The habitat of the lone star tick has been spreading further north, and as it moves, it brings a rare meat allergy with it. As regions go through a shift in normal temperatures because of climate change, it has allowed organisms to move into new geographical areas, sometimes causing serious problems. This allergy increase could be a symptom of that change, or it may be a part of the rise in allergies that society is experiencing.
Whatever the case may be, when a tick has bitten an animal, such as a cow, it then carries along a sugar molecule called galactose-alpha-1, 3-galactose or Alpha-Gal for short. If that tick then bites a person, the person’s immune system can develop antibodies against the Alpha-Gal. Then if they eat meat, a serious reaction can occur. Check out the video above from Mayo Clinic to learn more.
Cosby Stone, an allergy and immunology fellow at Vanderbilt University, set the stage. "You're walking through the woods, and that tick has had a meal of cow blood or mammal blood. The tick, carrying Alpha-Gal, bites you and activates your allergy immune system."
Meat contains quite a bit of Alpha-Gal and is sometimes in medications that use gelatin as part of their ingredients. After newly-allergic individuals eat meat, it takes some time, but physiological problems begin.
"There's a time delay in the reaction," explained Stone, which is likely why some people don't know what’s happening. "It [Alpha-Gal] has to first travel through your gastrointestinal tract to be released. Hours later, patients wake up with hives, shortness of breath, vomiting, and diarrhea."
It can take multiple exposures to meat before people being to make the connection between it and the illness. Repeated exposures to an allergen can also cause an allergic reaction to get worse each time progressively.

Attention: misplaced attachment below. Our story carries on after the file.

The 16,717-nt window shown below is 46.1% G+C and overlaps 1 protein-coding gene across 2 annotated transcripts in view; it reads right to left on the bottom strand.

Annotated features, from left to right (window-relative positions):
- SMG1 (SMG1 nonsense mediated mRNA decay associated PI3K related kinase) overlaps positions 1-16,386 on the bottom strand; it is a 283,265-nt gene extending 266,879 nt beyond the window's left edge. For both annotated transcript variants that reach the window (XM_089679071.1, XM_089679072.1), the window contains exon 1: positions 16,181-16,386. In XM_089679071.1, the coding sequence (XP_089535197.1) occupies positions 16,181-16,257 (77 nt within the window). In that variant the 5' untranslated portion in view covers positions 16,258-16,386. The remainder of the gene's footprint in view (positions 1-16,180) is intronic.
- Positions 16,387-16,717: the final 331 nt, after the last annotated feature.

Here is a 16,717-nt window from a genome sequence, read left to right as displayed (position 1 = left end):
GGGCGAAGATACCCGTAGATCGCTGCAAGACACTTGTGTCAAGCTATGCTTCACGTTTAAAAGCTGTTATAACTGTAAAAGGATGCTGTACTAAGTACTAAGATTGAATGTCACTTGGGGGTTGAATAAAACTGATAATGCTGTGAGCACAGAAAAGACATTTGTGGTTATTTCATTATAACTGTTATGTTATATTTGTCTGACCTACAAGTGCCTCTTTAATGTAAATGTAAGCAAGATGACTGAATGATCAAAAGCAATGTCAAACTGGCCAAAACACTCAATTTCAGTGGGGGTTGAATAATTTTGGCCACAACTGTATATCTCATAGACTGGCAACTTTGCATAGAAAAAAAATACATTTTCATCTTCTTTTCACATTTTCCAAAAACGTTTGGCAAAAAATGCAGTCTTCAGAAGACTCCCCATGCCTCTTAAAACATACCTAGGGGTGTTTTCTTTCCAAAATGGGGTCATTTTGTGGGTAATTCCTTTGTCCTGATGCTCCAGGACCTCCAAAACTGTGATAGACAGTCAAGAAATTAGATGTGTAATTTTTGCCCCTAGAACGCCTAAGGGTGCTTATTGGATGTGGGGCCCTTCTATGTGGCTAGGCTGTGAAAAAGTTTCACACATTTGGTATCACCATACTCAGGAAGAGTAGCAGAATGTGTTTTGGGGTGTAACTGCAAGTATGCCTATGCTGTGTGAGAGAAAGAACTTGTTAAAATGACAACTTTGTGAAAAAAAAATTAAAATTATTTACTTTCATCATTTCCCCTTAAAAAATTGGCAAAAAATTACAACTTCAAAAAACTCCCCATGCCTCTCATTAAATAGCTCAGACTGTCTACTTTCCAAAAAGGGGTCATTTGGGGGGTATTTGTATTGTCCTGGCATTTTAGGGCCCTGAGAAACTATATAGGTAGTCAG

"Some patients have had to be given life support because their blood pressure is so low that they're in imminent danger of dying," said Stone, who has experience treating patients suffering from it.
This allergy is rare, and not much is known about it. Nor is much data available on how many people are affected and how fast the rate is rising. But Stone thinks it’s increasing.
"Five years ago, we probably had about 50 or so patients that had Alpha-Gal [syndrome]. Now we have about 200," noted Stone. "The awareness of Alpha-Gal has grown. It's also possible that because allergies, in general, are going up, reactions to Alpha-Gal are increasing."
Stone recommends taking the usual precautions to avoid tick bites, something we should all be doing anyway. Wearing treated clothing, using insect repellant, avoiding high grass and checking oneself after spending time outdoors can help cut down on the chances you’ll be infected.
Source: National Geographic